Natural disasters can happen at any moment and do not discriminate in their paths. Not only should you prepare for your family in case of a hurricane, tornado, or another serious event, but also have a special plan for any animals you own. Disaster can strike – without warning – anytime, anywhere. Here are a few tips from Jeffers to make sure your animals remain safe and prepared in case of a natural disaster, from updating their identification to putting together a pet emergency kit.
1. Know the types of natural disasters that are local to your area
Part of preparedness is knowing what to prepare for. What types of emergencies are likely to occur in your area? Do hurricanes, tornadoes, earthquakes, flooding, blizzards, or wildfires affect your area? If you are unsure what disasters are common in your area, contact your local emergency management agency for more information. Also, consider other emergency situations, such as house fires or gas leaks.
2. Make sure all pets have identification
The American Humane Association estimates that about 17% of all lost dogs and only 2% of all lost cats ever make it back to their owner. Nearly 10 million pets are euthanized each year because they cannot be reunited with their owner. The American Humane Association recommends using ID tags and microchips and always keeping the information up-to-date.
Jeffers Pet recommends that pets should have not one but two tags. Why is that? If a neighborhood was destroyed by a natural disaster and a pet was found, there would be no way to track where their home used to be until days or weeks later. With two identification tags, the process of finding the owner will be quicker and pets will be reunited with their family once again. Another method of identifying pets is microchipping.
If you do not register the chip, it will not help your pet be found.
3. Make arrangements
You should never leave your pets behind in an emergency unless your own life is at risk. Remember that though these animals once survived in the wild, we have domesticated them for generations and have trained them to overcome or ignore these natural instincts. If you must evacuate, take your pet with you. However, many shelters do not accept pets, so planning is again, essential!
Start with a list of options in areas surrounding your home (up to 100-mile radius). Options include friends or families out of harm’s way, veterinary clinics, pet boarding facilities, pet-friendly hotels, and animal shelters. Whatever you decide, make sure you thoroughly understand any restrictions or rules. For example, many boarding facilities require a copy of veterinary records before accepting your pet. Additionally, you will need to have a portable kennel for each pet.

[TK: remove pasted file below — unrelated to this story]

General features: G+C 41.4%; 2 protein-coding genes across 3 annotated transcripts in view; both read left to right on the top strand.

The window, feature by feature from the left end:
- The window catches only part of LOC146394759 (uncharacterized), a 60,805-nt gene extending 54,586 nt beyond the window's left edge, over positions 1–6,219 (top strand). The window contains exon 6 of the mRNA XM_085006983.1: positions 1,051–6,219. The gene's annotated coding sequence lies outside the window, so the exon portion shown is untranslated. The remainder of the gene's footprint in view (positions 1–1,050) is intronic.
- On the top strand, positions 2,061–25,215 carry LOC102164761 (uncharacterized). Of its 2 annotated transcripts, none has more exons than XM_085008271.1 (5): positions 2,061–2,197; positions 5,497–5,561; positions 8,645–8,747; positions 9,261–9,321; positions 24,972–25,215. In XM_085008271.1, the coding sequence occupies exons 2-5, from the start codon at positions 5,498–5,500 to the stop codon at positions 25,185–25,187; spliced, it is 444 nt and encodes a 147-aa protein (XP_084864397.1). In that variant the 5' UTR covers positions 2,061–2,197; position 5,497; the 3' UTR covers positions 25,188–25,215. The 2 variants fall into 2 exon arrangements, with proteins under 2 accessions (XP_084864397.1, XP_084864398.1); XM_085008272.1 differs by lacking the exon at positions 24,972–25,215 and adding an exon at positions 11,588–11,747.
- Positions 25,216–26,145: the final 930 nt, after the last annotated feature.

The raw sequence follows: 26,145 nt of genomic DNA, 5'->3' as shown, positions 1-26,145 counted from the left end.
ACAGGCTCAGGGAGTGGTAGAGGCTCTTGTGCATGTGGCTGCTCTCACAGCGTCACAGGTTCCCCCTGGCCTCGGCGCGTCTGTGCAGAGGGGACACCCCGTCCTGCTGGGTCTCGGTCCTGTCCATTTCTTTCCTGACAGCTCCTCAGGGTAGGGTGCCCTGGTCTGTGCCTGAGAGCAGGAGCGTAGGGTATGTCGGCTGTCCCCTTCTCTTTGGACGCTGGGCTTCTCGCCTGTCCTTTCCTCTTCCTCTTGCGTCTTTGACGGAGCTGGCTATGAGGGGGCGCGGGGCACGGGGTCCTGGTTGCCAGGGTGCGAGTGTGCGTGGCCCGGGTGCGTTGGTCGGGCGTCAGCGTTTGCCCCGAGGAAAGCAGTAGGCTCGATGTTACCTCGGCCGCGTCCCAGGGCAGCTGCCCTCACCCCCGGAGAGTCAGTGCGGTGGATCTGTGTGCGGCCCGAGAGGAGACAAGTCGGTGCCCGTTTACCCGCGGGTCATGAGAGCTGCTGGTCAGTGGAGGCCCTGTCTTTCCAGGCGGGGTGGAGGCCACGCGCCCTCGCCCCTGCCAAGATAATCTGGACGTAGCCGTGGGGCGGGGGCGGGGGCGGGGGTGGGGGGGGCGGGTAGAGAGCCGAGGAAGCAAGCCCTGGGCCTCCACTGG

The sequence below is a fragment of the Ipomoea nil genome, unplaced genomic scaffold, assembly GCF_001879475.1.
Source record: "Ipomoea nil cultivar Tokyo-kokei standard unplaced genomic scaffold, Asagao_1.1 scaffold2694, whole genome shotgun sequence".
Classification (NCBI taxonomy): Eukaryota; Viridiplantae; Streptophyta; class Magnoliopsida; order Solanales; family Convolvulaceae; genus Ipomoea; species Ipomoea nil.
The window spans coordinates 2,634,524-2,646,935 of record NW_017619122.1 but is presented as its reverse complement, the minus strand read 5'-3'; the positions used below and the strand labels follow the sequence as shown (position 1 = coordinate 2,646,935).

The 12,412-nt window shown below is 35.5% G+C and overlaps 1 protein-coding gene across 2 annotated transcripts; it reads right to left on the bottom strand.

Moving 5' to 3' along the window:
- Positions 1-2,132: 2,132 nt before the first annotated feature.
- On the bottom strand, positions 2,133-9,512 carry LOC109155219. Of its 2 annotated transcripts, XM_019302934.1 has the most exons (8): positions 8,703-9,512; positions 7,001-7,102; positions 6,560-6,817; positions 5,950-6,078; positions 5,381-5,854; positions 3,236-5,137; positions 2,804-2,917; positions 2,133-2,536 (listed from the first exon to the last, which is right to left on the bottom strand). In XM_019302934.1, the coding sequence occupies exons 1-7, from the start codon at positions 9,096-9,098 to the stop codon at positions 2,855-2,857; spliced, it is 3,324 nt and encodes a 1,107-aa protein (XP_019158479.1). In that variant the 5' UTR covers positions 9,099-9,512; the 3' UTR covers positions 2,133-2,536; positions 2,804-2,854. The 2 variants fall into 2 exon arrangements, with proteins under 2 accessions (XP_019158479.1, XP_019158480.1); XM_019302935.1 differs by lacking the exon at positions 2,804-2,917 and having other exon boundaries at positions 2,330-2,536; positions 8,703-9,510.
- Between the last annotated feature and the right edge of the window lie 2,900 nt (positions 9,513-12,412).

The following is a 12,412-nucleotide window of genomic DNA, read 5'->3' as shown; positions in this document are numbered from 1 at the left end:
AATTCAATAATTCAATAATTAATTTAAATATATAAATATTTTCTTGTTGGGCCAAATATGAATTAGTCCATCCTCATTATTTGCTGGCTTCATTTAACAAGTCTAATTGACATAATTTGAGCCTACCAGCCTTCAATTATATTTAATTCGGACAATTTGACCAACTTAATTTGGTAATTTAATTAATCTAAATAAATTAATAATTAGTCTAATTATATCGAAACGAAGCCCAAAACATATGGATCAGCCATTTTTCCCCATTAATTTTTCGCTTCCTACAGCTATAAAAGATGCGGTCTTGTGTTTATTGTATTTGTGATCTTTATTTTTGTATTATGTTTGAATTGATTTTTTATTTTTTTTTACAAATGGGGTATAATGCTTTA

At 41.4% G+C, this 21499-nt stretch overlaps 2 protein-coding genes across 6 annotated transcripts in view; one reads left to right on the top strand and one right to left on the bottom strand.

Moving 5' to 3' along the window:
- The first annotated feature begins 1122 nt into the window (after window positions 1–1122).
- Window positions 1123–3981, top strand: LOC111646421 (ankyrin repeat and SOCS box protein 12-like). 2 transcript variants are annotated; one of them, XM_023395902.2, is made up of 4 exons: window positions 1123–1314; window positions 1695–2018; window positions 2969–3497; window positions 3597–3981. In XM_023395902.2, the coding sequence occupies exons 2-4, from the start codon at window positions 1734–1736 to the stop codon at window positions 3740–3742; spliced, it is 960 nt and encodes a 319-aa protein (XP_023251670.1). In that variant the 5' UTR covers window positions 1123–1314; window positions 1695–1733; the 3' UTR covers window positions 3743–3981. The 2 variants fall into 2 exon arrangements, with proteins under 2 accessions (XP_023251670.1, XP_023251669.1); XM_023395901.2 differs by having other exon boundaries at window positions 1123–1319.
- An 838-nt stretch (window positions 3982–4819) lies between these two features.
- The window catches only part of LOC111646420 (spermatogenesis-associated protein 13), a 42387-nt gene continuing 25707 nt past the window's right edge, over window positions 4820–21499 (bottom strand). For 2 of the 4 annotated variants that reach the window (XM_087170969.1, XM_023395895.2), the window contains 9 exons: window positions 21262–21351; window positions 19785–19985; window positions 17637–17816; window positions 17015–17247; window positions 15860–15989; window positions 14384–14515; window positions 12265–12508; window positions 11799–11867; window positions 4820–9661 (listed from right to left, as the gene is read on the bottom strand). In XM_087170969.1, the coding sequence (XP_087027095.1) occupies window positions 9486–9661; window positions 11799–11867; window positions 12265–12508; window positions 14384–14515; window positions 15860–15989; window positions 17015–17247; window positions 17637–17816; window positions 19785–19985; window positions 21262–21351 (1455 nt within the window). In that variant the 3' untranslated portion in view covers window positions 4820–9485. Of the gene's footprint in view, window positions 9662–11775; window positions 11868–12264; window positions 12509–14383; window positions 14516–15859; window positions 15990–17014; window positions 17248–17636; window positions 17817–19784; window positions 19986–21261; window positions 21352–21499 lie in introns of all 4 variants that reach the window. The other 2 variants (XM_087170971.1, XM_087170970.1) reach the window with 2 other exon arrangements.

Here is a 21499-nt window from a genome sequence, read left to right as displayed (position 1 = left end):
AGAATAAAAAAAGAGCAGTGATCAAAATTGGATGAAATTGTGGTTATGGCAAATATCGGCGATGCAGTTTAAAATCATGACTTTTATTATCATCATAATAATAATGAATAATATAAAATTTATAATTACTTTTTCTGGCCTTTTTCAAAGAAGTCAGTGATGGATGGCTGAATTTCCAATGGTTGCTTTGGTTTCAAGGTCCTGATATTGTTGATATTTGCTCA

4. Prepare a Pet Emergency Kit
This kit should include, at the minimum, some bandages and flexible wrap, a blood-stopper, an antibiotic ointment, an antiseptic spray, a thermometer, sterile gloves, and scissors.
It is important to carry a couple days worth of food and clean water for your pet. Don’t forget to rotate stored food every month or two when your emergency kit is just sitting. If packing canned food, be sure it has a pop-top or you have a manual can opener with the kit.
- Keep a couple of trash bags handy and collapsible or disposable feeding dishes or bowls made for travel.
- An extra collar/harness/leash and some chew toys and snacks are a must as well as a blanket and/or bed and any necessary medications.
- Keep recent photos of you with your pet available in case of separation.
- Be aware of local laws that might require you to have some form of waste disposal.
- If you live in or your “safe destination” is in a colder climate, keep a sweater or jacket and possibly boots for your pet. Snow, ice, and salt are harsh on paws.
- Another consideration is the stress and anxiety of the emergency situation and travel on your pet. Consider a calming or anxiety relief treatment for your pet.
- Be sure that your house has an emergency “Save Our Pets” stickers on every door and at least one window on each side of the house. Emergency workers don’t know and you might not be home or conscious to tell them.
Don’t wait until disaster strikes to think about what to do. You may literally only have a minute to worry about your own safety and that of your pet(s).
Information in this blog is meant to be helpful and/or educational. It should in no way supersede, challenge, or supplant the diagnosis, treatment, or advice of a licensed veterinarian.